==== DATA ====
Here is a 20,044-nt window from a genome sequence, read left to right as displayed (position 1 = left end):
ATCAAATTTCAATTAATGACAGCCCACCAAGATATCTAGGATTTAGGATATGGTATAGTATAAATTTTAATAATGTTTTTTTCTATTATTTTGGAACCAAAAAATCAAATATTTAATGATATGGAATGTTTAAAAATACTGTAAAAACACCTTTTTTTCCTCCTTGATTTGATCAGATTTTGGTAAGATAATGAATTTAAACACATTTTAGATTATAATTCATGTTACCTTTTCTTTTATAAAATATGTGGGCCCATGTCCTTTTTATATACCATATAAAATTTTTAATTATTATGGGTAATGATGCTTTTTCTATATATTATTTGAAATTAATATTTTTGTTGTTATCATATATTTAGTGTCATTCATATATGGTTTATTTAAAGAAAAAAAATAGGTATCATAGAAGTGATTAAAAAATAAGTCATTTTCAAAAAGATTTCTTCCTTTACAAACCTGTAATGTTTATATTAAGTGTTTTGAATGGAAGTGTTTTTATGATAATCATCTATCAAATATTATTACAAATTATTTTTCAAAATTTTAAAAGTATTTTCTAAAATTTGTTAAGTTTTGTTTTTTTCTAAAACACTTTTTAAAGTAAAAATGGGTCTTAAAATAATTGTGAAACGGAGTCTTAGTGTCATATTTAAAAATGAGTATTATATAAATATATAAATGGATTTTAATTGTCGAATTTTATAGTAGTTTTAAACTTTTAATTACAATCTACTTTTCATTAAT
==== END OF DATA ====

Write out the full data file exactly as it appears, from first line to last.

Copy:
Here is a 20,044-nt window from a genome sequence, read left to right as displayed (position 1 = left end):
ATCAAATTTCAATTAATGACAGCCCACCAAGATATCTAGGATTTAGGATATGGTATAGTATAAATTTTAATAATGTTTTTTTCTATTATTTTGGAACCAAAAAATCAAATATTTAATGATATGGAATGTTTAAAAATACTGTAAAAACACCTTTTTTTCCTCCTTGATTTGATCAGATTTTGGTAAGATAATGAATTTAAACACATTTTAGATTATAATTCATGTTACCTTTTCTTTTATAAAATATGTGGGCCCATGTCCTTTTTATATACCATATAAAATTTTTAATTATTATGGGTAATGATGCTTTTTCTATATATTATTTGAAATTAATATTTTTGTTGTTATCATATATTTAGTGTCATTCATATATGGTTTATTTAAAGAAAAAAAATAGGTATCATAGAAGTGATTAAAAAATAAGTCATTTTCAAAAAGATTTCTTCCTTTACAAACCTGTAATGTTTATATTAAGTGTTTTGAATGGAAGTGTTTTTATGATAATCATCTATCAAATATTATTACAAATTATTTTTCAAAATTTTAAAAGTATTTTCTAAAATTTGTTAAGTTTTGTTTTTTTCTAAAACACTTTTTAAAGTAAAAATGGGTCTTAAAATAATTGTGAAACGGAGTCTTAGTGTCATATTTAAAAATGAGTATTATATAAATATATAAATGGATTTTAATTGTCGAATTTTATAGTAGTTTTAAACTTTTAATTACAATCTACTTTTCATTAAT